Before we move on to game two, let us take a moment to consider the fluidity of advantages. After Maru defended the blink-stalker play he had a lead in the game. However, if Maru waited too long and allowed Classic to go into a macro game his advantages might have dissipated. In Chess, there are static advantages and dynamic advantages. Static advantages are ones that persist no matter how much time has passed (think of having an extra knight or superior pawn structure). Dynamic advantages are short-term and can change in a few moves. In Starcraft II there are no static advantages. There is a cap on upgrades, there is cap on a tech tree, there is a cap on army supply, no advantage will persist forever.

GAME 2 Classic over Maru (Port Alexander) Game 2 opens much in the same way Game 1. Classic once again opens with a proxy-gate and a delayed Nexus. Maru fast expands. However, Maru fails to scout the gate and does not drop a defensive bunker. Without the bunker Classic’s army advantage is that much stronger. Classic manages to delay Maru’s command center from completing and Maru is forced to sacrifice SCVs to hold off the early pressure and save his command center. While Maru struggled to establish his expansion, Classic himself expanded. Classic managed to turn his early army advantage into a major economic advantage. This is a common theme in Starcraft II (and chess); trading one advantage for another. Tastosis (To those unfamiliar this is the nickname for the casting duo of Tasteless + Artosis; the best Starcraft II announcing team IMHO) often states “When you are ahead, get more ahead”. This game highlights this concept perfectly. With his economic advantage in hand, Classic sits back and heads towards a macro game. Classic manages to out-expand his opponent while staying on top in tech and army. Maru might be the best player on the planet but even he could not overcome such solid play from the Protoss pro. The game would end with a superior Protoss force crushing a very sound defensive position from Maru.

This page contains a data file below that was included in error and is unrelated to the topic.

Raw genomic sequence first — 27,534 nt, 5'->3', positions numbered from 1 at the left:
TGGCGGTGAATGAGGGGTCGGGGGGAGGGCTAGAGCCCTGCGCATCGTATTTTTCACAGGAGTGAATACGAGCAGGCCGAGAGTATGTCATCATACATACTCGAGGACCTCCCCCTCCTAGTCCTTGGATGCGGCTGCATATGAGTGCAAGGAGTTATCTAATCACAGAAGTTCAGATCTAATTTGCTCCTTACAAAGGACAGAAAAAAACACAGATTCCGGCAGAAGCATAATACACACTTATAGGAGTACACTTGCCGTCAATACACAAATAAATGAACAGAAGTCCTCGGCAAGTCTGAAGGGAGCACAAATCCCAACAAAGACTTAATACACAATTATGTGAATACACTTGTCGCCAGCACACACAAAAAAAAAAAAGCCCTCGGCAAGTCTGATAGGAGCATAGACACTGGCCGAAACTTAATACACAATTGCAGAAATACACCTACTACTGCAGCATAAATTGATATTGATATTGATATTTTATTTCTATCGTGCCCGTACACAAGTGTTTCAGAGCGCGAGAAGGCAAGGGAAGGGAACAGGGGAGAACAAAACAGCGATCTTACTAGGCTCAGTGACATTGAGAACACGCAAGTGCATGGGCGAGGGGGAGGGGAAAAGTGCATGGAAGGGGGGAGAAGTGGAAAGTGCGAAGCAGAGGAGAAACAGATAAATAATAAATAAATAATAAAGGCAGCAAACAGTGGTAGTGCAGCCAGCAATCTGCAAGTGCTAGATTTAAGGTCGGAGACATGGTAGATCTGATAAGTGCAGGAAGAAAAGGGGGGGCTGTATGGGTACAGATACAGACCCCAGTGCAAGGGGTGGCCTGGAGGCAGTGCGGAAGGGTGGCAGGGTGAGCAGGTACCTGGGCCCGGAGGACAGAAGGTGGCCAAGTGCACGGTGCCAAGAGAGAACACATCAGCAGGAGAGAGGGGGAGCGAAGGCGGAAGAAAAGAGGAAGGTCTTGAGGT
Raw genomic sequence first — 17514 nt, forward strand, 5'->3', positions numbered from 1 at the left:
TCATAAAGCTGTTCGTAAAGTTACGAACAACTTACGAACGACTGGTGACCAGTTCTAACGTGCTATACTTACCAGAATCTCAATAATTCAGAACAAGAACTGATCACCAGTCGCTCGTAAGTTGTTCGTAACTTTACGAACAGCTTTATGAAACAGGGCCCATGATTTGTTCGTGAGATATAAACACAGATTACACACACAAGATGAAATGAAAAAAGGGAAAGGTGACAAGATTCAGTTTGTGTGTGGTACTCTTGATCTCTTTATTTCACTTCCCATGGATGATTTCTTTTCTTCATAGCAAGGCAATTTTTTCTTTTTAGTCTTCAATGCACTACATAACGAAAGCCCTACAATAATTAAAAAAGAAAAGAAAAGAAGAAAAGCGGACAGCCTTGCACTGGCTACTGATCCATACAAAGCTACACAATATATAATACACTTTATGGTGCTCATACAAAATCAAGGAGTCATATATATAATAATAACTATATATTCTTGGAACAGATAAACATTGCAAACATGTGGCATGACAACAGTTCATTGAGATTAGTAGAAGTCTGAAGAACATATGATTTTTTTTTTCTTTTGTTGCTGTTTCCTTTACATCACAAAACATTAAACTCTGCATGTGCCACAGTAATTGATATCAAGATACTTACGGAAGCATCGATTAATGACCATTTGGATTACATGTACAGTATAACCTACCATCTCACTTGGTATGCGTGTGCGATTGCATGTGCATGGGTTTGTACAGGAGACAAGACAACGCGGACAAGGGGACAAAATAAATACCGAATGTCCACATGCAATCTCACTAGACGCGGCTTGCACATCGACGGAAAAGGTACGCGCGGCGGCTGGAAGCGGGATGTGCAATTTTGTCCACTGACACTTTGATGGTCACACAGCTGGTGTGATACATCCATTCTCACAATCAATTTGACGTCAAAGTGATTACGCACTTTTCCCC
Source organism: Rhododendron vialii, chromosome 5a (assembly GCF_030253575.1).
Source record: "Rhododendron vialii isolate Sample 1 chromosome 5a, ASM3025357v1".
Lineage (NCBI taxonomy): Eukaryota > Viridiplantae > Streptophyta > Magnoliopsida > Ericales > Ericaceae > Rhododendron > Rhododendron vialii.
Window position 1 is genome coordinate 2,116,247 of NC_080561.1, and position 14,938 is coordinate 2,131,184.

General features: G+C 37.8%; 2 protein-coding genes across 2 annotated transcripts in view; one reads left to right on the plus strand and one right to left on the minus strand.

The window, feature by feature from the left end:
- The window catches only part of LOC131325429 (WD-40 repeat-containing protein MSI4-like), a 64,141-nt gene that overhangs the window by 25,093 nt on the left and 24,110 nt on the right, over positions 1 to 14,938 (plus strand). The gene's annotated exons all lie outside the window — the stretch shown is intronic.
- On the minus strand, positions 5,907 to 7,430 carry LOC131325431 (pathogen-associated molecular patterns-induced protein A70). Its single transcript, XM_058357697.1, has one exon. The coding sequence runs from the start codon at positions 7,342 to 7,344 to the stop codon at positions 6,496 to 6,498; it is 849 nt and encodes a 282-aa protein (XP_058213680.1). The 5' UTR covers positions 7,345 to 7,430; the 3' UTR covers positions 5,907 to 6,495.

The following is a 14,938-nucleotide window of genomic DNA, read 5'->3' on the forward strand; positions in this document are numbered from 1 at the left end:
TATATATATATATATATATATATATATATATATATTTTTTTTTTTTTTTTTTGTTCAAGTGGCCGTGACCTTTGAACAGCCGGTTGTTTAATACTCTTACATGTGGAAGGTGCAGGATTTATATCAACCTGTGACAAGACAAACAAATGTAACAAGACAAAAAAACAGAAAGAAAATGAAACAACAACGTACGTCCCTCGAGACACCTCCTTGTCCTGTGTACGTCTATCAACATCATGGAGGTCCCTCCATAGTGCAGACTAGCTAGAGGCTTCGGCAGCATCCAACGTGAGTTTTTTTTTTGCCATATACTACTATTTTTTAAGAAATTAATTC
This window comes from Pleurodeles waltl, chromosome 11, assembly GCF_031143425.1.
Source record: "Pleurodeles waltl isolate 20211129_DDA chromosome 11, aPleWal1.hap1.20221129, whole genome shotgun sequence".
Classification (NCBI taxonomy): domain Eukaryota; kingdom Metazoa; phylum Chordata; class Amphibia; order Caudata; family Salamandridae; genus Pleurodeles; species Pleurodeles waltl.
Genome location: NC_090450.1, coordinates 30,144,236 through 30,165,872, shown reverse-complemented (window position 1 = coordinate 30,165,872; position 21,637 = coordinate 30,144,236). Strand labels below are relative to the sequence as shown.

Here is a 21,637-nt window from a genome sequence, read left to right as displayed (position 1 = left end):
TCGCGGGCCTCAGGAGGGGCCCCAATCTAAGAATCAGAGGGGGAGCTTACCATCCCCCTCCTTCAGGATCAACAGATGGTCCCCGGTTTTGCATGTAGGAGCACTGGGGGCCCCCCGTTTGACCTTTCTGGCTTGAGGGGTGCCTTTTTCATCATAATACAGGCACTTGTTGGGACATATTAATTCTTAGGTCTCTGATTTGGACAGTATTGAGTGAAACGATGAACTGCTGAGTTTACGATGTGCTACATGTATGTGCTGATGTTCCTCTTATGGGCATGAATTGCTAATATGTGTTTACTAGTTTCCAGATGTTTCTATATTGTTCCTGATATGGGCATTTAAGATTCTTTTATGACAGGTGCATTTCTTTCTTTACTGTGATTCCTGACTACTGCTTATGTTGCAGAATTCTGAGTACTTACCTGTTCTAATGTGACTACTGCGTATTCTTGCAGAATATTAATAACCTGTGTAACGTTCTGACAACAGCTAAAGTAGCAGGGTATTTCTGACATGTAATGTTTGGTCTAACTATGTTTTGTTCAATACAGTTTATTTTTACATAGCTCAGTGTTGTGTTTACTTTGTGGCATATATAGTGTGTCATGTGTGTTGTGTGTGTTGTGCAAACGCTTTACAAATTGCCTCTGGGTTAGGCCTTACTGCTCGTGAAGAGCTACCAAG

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GAME 3 Maru over Classic (Kairos Junction) The series was tied 1-1 with Classic opening the series with two early pressure builds. Yet, in game 3 we would see both players open with fast expands. Classic puts on some light pressure with his superior early army but Maru handles it perfectly by utilizing a bunker and micro. The game at this point is roughly even. The game diverges (and thus imbalance is created) when Classic decides to expand a second time (his third nexus) while Maru forgoes this option. Maru is playing for an army/tech advantage. By avoiding the third expansion Maru chooses to pour his minerals into a superior force. His plan is to do a two-base timing attack. The roadmap to victory is obvious for each player. Maru hopes to find compensation by causing enough damage to justify his lack of a second expansion. Classic hopes to defend which in turn would grant him a large economic advantage. The game is rather straight-forward as Maru launches his attack. Maru’s choice to avoid expanding means his force is superior. Yet, Classic will have the defender advantage and things are not quite clear. However, Classic’s maneuvers his army poorly and allows Maru to gain a perfect position. With the advantage of a superior force and superior positioning Maru’s victory is rather clean-cut. Game three goes to Maru rather decisively.